2. We speak to many overseas house-hunters and often hear them say they intend to avoid the “Little Britain” expat scene. That’s a really positive attitude to take with you, but there is no shame in being able to swap a joke with a fellow countryman every now and again.
  3. Before moving to Cyprus, write down your hopes and dreams for your new life, and what you’re pleased to leave behind. If you find it hard going, read what you wrote for inspiration.
  4. You may miss the simple foods from home. The good news is every large expat community has a deli or supermarket selling British brands. Stock up and invite your new friends round!
  5. Go everywhere, try everything, get involved, don’t give yourself time to get homesick. Get to know the history of where you live and ask lots of questions.

As well as the tips above, a great way to help yourself settle in is to make new friends as soon as possible. Not only can they keep you company, but they can help you navigate the Cypriot way of life. Fortunately, locals and expats are welcoming and sociable, so you’ll find plenty of chances to meet new people.

With more and more Europeans coming to Cyprus to live, particularly the British, there has been a similar surge in new groups and clubs being established on the island. It’s easy to find many new, great friends this way – and that is good news for all of you who want to come and live here. So, try joining a leisure club to make new friends and keep yourself busy to beat the homesickness.

Wherever you plan on living in Cyprus, you’re sure to enjoy your time in this small but special country. From everyday life with Cypriot food and culture, to celebrating major events like Easter and carnival with friends and family, there’s so much to love. And your friendly Cypriot neighbours are bound to help you settle in in no time.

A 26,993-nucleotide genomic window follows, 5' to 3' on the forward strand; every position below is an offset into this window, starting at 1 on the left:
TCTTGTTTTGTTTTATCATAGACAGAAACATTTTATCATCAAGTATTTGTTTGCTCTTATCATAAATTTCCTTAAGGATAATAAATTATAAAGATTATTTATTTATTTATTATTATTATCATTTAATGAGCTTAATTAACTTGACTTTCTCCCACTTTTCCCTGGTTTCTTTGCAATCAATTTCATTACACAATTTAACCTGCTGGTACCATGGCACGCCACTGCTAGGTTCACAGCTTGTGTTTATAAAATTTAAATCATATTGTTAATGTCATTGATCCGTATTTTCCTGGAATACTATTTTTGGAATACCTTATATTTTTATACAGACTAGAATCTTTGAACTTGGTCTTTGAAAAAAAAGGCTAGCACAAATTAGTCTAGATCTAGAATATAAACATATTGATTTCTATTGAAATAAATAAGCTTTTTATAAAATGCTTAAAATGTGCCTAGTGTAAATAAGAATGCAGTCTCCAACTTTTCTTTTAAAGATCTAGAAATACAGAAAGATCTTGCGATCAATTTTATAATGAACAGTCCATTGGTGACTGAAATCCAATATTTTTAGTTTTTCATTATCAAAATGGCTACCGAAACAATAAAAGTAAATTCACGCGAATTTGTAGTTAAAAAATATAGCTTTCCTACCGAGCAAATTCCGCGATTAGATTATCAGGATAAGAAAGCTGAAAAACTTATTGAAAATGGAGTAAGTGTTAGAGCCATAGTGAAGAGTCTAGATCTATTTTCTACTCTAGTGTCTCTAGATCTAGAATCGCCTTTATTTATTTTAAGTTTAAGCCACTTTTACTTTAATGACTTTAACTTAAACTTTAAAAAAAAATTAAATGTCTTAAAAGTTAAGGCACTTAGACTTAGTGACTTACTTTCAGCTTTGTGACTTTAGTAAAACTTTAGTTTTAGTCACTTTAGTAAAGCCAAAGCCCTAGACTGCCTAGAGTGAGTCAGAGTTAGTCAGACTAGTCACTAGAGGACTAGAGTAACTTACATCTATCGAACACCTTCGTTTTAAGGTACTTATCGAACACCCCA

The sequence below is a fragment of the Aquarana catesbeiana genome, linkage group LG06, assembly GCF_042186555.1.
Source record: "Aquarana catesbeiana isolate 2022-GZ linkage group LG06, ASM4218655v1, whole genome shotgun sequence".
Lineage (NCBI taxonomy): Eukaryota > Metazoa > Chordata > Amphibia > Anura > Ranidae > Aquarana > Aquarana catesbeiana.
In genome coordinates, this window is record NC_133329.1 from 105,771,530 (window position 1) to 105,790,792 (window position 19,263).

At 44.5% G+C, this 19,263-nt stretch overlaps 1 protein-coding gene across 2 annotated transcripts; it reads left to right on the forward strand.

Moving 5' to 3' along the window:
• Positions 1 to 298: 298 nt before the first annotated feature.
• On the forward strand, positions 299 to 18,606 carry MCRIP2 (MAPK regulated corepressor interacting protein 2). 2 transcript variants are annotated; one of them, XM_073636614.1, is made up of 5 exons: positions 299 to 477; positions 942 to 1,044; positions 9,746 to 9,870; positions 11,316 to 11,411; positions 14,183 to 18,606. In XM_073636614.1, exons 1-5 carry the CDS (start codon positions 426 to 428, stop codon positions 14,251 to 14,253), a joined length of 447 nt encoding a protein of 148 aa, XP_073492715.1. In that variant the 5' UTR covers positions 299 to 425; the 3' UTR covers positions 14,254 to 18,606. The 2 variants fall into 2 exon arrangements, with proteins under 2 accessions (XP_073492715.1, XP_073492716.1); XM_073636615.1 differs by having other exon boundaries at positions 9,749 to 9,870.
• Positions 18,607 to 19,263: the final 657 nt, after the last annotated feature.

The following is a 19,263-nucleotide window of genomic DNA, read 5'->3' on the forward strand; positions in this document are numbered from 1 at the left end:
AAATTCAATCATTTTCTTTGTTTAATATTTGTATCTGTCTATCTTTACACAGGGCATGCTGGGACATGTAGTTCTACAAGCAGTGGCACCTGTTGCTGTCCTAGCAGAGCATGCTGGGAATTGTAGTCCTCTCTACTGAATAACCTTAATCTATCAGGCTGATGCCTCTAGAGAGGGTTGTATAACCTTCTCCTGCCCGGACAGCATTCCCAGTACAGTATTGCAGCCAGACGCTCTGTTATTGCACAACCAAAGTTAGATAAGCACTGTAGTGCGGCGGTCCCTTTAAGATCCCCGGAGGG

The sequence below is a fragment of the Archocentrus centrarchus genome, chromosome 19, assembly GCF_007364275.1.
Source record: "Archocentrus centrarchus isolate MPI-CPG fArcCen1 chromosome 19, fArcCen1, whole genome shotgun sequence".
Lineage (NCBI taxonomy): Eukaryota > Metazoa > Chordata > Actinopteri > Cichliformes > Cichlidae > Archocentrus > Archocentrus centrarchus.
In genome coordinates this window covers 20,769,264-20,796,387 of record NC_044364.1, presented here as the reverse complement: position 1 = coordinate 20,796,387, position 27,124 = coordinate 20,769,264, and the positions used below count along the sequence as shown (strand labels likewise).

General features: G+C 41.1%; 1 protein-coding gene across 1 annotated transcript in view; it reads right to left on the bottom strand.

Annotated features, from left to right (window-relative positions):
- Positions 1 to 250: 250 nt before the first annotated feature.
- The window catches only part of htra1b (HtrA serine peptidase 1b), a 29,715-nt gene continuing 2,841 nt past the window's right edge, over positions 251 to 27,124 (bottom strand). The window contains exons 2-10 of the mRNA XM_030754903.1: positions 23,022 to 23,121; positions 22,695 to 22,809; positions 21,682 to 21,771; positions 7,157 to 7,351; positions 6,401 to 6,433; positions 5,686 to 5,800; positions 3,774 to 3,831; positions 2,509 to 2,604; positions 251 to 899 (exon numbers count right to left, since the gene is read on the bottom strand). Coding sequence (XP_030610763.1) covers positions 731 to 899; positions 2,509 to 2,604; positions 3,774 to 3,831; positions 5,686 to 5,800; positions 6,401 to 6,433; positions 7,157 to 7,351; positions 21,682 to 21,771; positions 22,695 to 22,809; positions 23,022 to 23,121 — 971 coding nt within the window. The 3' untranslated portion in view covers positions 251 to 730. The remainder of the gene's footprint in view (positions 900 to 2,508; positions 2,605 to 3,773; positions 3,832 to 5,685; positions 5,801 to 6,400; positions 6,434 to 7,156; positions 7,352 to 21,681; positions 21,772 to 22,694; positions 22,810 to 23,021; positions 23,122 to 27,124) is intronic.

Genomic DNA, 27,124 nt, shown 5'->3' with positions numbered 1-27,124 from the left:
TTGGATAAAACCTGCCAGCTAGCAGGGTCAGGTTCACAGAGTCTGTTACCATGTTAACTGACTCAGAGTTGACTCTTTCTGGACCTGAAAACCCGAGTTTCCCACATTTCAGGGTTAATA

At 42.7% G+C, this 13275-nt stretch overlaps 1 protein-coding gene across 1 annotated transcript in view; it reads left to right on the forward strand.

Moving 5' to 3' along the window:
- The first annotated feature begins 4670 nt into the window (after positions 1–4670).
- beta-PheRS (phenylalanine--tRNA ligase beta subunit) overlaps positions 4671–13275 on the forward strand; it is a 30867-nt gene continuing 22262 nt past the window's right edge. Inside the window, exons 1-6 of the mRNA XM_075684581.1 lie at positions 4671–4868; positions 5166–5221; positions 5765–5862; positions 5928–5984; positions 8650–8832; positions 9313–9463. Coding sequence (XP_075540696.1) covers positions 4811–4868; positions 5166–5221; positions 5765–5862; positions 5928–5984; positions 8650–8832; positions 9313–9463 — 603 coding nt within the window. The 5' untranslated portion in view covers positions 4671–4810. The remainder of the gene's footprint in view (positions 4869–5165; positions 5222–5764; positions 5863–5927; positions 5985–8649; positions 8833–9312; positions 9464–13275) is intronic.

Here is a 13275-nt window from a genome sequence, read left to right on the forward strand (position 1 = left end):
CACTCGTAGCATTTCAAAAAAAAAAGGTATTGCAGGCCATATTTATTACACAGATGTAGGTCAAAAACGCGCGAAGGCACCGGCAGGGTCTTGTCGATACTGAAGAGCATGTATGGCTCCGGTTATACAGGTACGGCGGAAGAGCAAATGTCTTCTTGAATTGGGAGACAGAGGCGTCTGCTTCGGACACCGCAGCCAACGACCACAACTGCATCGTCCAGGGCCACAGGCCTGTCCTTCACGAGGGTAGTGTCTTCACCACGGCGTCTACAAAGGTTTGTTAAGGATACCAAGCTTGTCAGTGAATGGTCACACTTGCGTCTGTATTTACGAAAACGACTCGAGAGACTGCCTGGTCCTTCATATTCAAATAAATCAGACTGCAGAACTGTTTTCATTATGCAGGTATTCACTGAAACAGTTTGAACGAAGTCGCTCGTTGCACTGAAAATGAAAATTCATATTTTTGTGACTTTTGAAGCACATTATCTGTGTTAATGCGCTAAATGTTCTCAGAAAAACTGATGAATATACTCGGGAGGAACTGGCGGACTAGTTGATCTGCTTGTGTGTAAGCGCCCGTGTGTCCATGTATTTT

If you’re still looking for more advice on preparing for life in Cyprus, you can check out our handy guides to organising finances in Cyprus, from financial planning before your move to maintaining your finances in Cyprus. And don’t forget to keep up to date with the latest Cyprus news here at Property Guides.

If you’re still in the midst of your property search, we have plenty of properties for you to explore here. Check out our homes for sale in Paphos, Famagusta, Limassol, and other areas today.  

[i] https://www.mondly.com/blog/2018/04/18/how-many-hours-learn-language/

[ii] https://energyindustryreview.com/analysis/motorway-network-in-line-with-a-green-europe/

[iii] https://take-profit.org/en/statistics/wages/cyprus/#:~:text=What%20is%20average%20wage%20in,minimum%20was%201360%20EUR%2FMonth.

[iv] https://cyprus-mail.com/2018/08/25/cyprus-has-most-bank-holidays-in-europe/